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Court Rules White House Visitor Log Exempt From Freedom Of Information Requests

September 6, 2013 by  

Court Rules White House Visitor Log Exempt From Freedom Of Information Requests
UPI

A three-judge panel for the Washington, D.C. Judicial Circuit has issued a summary judgment that the Freedom of Information Act (FOIA) does not apply to requests for Secret Service logs that track recent visitors to the White House.

Ruling Friday on a motion filed by nonprofit advocacy group Judicial Watch, Judge Merrick Garland opined that Congress had never intended FOIA to the movements of the President, because it “could substantially affect the President’s ability to meet confidentially with foreign leaders, agency officials, or members of the public,” and “could render FOIA a potentially serious congressional intrusion into the conduct of the president’s daily operations.”

The White House voluntarily disclosed the scheduled comings and goings of former IRS Commissioner Douglas Schulman after the IRS-Tea Party targeting scandal broke earlier this year, but more recently has refused to confirm whether IRS chief counsel (and political appointee) William Wilkins had visited the White House in April of 2012, only days before helping shape the discriminatory guidelines that have since come to define the scandal. Visitor logs from 2012 indicate that he did.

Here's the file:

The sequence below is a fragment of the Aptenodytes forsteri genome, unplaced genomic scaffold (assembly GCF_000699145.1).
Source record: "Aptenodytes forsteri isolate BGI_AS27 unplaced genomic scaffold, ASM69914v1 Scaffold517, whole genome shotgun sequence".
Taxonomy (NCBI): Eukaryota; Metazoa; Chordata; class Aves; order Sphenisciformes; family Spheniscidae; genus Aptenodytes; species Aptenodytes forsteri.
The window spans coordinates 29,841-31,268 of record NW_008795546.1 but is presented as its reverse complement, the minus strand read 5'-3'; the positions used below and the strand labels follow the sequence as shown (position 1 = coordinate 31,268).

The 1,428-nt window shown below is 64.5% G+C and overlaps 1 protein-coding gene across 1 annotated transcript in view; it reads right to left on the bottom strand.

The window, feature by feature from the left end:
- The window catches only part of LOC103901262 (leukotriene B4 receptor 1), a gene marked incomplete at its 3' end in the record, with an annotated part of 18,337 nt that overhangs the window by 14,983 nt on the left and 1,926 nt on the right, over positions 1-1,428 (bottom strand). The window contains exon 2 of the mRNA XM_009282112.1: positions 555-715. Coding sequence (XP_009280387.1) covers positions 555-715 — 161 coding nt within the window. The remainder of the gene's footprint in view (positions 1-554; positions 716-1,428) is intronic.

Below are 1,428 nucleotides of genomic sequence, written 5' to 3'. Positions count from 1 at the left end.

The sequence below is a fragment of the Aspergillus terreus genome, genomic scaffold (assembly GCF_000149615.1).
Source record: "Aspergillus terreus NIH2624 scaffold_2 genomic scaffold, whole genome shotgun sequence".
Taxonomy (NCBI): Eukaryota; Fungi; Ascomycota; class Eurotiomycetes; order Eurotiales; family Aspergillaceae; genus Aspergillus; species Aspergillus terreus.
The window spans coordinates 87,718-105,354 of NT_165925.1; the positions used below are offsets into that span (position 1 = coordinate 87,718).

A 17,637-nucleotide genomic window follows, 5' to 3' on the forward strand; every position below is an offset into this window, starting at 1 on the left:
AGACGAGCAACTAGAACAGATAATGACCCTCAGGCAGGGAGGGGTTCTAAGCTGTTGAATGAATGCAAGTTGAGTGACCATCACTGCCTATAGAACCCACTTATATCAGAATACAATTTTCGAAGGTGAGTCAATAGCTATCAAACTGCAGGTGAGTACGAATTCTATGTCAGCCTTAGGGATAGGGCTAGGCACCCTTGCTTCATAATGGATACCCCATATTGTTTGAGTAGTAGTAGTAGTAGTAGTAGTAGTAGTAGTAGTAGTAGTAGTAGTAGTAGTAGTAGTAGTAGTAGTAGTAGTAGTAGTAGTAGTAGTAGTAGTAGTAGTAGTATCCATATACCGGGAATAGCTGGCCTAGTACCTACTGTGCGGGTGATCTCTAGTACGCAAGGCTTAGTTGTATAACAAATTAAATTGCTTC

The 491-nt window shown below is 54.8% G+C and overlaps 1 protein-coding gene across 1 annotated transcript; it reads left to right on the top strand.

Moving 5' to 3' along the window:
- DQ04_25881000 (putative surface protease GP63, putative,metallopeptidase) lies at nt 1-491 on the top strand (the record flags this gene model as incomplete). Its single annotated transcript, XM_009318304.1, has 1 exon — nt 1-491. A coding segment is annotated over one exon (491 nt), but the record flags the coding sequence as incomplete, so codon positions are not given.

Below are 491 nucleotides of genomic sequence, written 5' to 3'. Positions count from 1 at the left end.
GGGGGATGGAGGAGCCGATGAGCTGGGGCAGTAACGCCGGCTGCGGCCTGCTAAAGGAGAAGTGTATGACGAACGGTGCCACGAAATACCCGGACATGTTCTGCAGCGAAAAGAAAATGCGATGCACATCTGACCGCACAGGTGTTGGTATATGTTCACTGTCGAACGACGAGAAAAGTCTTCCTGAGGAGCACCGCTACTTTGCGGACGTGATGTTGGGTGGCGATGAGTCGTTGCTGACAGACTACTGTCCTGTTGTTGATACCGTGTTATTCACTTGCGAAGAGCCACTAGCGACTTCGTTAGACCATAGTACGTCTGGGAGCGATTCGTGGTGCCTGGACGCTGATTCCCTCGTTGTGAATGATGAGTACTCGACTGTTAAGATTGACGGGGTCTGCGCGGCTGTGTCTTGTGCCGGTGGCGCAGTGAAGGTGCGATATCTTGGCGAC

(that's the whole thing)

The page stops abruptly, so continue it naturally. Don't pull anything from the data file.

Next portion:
The Washington, D.C. Circuit ruled that records of White House visits fall not under FOIA, but the more-secretive Presidential Records Act (PRA) of 1978. The ruling came after the Secret Service denied a  Judicial Watch request for “all official visitors logs and/or other records concerning visits made to the White House” over the course of seven months, according to a Courthouse News report.

The Secret Service maintained that the White House’s voluntary disclosure policy would eventually kick in, making visitor records available 90 to 120 days after the visits had taken place. But Judicial Watch motioned for a court to force the Secret Service to comply under FOIA, which the D.C. Court denied.

Ben Bullard

Reconciling the concept of individual sovereignty with conscientious participation in the modern American political process is a continuing preoccupation for staff writer Ben Bullard. A former community newspaper writer, Bullard has closely observed the manner in which well-meaning small-town politicians and policy makers often accept, unthinkingly, their increasingly marginal role in shaping the quality of their own lives, as well as those of the people whom they serve. He argues that American public policy is plagued by inscrutable and corrupt motives on a national scale, a fundamental problem which individuals, families and communities must strive to solve. This, he argues, can be achieved only as Americans rediscover the principal role each citizen plays in enriching the welfare of our Republic.

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